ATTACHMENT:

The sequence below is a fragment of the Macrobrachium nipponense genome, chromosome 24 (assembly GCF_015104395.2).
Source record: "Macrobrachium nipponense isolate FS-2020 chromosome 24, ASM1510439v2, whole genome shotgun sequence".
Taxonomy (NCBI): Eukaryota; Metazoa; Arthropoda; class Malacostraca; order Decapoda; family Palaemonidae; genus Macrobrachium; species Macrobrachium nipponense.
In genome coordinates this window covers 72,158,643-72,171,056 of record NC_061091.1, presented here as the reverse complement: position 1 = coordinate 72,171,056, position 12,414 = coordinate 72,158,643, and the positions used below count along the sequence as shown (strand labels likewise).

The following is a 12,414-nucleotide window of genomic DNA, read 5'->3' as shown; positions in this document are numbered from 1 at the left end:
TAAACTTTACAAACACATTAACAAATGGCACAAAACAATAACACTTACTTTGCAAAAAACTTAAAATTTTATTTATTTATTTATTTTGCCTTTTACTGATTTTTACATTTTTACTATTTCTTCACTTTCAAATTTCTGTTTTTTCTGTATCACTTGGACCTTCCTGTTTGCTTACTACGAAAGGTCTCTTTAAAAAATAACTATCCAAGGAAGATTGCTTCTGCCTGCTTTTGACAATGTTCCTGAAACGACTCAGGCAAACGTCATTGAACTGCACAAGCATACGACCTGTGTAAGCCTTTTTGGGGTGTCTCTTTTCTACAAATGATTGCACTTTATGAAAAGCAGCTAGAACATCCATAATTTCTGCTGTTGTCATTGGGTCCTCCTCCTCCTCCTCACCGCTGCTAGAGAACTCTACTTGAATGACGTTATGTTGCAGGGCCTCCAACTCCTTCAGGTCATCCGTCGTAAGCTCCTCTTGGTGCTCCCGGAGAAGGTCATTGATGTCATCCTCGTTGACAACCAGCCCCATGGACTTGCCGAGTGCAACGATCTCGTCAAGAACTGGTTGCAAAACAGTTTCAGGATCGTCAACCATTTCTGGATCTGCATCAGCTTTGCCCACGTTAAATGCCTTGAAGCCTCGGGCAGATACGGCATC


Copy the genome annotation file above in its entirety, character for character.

The sequence below is a fragment of the Macrobrachium nipponense genome, chromosome 24 (assembly GCF_015104395.2).
Source record: "Macrobrachium nipponense isolate FS-2020 chromosome 24, ASM1510439v2, whole genome shotgun sequence".
Taxonomy (NCBI): Eukaryota; Metazoa; Arthropoda; class Malacostraca; order Decapoda; family Palaemonidae; genus Macrobrachium; species Macrobrachium nipponense.
In genome coordinates this window covers 72,158,643-72,171,056 of record NC_061091.1, presented here as the reverse complement: position 1 = coordinate 72,171,056, position 12,414 = coordinate 72,158,643, and the positions used below count along the sequence as shown (strand labels likewise).

The following is a 12,414-nucleotide window of genomic DNA, read 5'->3' as shown; positions in this document are numbered from 1 at the left end:
TAAACTTTACAAACACATTAACAAATGGCACAAAACAATAACACTTACTTTGCAAAAAACTTAAAATTTTATTTATTTATTTATTTTGCCTTTTACTGATTTTTACATTTTTACTATTTCTTCACTTTCAAATTTCTGTTTTTTCTGTATCACTTGGACCTTCCTGTTTGCTTACTACGAAAGGTCTCTTTAAAAAATAACTATCCAAGGAAGATTGCTTCTGCCTGCTTTTGACAATGTTCCTGAAACGACTCAGGCAAACGTCATTGAACTGCACAAGCATACGACCTGTGTAAGCCTTTTTGGGGTGTCTCTTTTCTACAAATGATTGCACTTTATGAAAAGCAGCTAGAACATCCATAATTTCTGCTGTTGTCATTGGGTCCTCCTCCTCCTCCTCACCGCTGCTAGAGAACTCTACTTGAATGACGTTATGTTGCAGGGCCTCCAACTCCTTCAGGTCATCCGTCGTAAGCTCCTCTTGGTGCTCCCGGAGAAGGTCATTGATGTCATCCTCGTTGACAACCAGCCCCATGGACTTGCCGAGTGCAACGATCTCGTCAAGAACTGGTTGCAAAACAGTTTCAGGATCGTCAACCATTTCTGGATCTGCATCAGCTTTGCCCACGTTAAATGCCTTGAAGCCTCGGGCAGATACGGCATC